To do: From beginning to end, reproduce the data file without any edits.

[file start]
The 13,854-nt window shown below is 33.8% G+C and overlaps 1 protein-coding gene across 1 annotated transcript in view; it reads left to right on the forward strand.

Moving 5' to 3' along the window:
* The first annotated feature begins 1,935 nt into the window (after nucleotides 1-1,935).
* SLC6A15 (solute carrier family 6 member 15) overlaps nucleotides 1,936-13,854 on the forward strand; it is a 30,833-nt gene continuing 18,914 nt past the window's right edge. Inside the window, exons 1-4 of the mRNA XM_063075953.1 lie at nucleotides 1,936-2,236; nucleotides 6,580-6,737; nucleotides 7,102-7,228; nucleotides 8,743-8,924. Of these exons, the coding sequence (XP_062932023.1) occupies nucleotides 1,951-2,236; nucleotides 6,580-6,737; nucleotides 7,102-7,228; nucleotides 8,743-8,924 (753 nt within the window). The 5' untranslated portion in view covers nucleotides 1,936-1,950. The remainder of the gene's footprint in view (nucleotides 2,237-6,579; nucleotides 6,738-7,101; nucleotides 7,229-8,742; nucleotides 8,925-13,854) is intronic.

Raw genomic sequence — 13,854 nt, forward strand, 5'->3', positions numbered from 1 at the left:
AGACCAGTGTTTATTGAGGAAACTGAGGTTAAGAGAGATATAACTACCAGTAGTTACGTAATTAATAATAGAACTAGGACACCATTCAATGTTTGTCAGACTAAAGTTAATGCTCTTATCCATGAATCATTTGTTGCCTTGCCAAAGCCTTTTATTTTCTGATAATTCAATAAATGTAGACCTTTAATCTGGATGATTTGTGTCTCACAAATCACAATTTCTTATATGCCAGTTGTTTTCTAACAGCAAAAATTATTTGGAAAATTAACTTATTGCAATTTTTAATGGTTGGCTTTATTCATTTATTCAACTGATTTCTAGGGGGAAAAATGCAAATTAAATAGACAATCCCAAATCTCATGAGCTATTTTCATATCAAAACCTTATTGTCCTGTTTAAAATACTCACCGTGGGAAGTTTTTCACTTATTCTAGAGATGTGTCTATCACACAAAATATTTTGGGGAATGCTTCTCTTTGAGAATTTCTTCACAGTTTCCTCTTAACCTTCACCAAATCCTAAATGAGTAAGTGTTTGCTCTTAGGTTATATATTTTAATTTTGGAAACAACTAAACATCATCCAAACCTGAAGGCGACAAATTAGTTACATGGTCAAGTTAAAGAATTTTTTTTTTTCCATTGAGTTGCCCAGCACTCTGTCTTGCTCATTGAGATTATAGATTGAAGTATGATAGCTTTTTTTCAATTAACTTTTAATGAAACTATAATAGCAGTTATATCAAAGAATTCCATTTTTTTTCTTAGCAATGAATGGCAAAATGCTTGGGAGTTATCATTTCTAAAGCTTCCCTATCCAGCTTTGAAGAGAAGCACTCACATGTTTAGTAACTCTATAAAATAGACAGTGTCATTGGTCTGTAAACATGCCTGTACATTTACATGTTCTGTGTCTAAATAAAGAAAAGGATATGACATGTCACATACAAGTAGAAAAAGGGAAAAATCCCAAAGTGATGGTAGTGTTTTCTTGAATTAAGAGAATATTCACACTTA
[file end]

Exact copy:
The 13,854-nt window shown below is 33.8% G+C and overlaps 1 protein-coding gene across 1 annotated transcript in view; it reads left to right on the forward strand.

Moving 5' to 3' along the window:
* The first annotated feature begins 1,935 nt into the window (after nucleotides 1-1,935).
* SLC6A15 (solute carrier family 6 member 15) overlaps nucleotides 1,936-13,854 on the forward strand; it is a 30,833-nt gene continuing 18,914 nt past the window's right edge. Inside the window, exons 1-4 of the mRNA XM_063075953.1 lie at nucleotides 1,936-2,236; nucleotides 6,580-6,737; nucleotides 7,102-7,228; nucleotides 8,743-8,924. Of these exons, the coding sequence (XP_062932023.1) occupies nucleotides 1,951-2,236; nucleotides 6,580-6,737; nucleotides 7,102-7,228; nucleotides 8,743-8,924 (753 nt within the window). The 5' untranslated portion in view covers nucleotides 1,936-1,950. The remainder of the gene's footprint in view (nucleotides 2,237-6,579; nucleotides 6,738-7,101; nucleotides 7,229-8,742; nucleotides 8,925-13,854) is intronic.

Raw genomic sequence — 13,854 nt, forward strand, 5'->3', positions numbered from 1 at the left:
AGACCAGTGTTTATTGAGGAAACTGAGGTTAAGAGAGATATAACTACCAGTAGTTACGTAATTAATAATAGAACTAGGACACCATTCAATGTTTGTCAGACTAAAGTTAATGCTCTTATCCATGAATCATTTGTTGCCTTGCCAAAGCCTTTTATTTTCTGATAATTCAATAAATGTAGACCTTTAATCTGGATGATTTGTGTCTCACAAATCACAATTTCTTATATGCCAGTTGTTTTCTAACAGCAAAAATTATTTGGAAAATTAACTTATTGCAATTTTTAATGGTTGGCTTTATTCATTTATTCAACTGATTTCTAGGGGGAAAAATGCAAATTAAATAGACAATCCCAAATCTCATGAGCTATTTTCATATCAAAACCTTATTGTCCTGTTTAAAATACTCACCGTGGGAAGTTTTTCACTTATTCTAGAGATGTGTCTATCACACAAAATATTTTGGGGAATGCTTCTCTTTGAGAATTTCTTCACAGTTTCCTCTTAACCTTCACCAAATCCTAAATGAGTAAGTGTTTGCTCTTAGGTTATATATTTTAATTTTGGAAACAACTAAACATCATCCAAACCTGAAGGCGACAAATTAGTTACATGGTCAAGTTAAAGAATTTTTTTTTTTCCATTGAGTTGCCCAGCACTCTGTCTTGCTCATTGAGATTATAGATTGAAGTATGATAGCTTTTTTTCAATTAACTTTTAATGAAACTATAATAGCAGTTATATCAAAGAATTCCATTTTTTTTCTTAGCAATGAATGGCAAAATGCTTGGGAGTTATCATTTCTAAAGCTTCCCTATCCAGCTTTGAAGAGAAGCACTCACATGTTTAGTAACTCTATAAAATAGACAGTGTCATTGGTCTGTAAACATGCCTGTACATTTACATGTTCTGTGTCTAAATAAAGAAAAGGATATGACATGTCACATACAAGTAGAAAAAGGGAAAAATCCCAAAGTGATGGTAGTGTTTTCTTGAATTAAGAGAATATTCACACTTA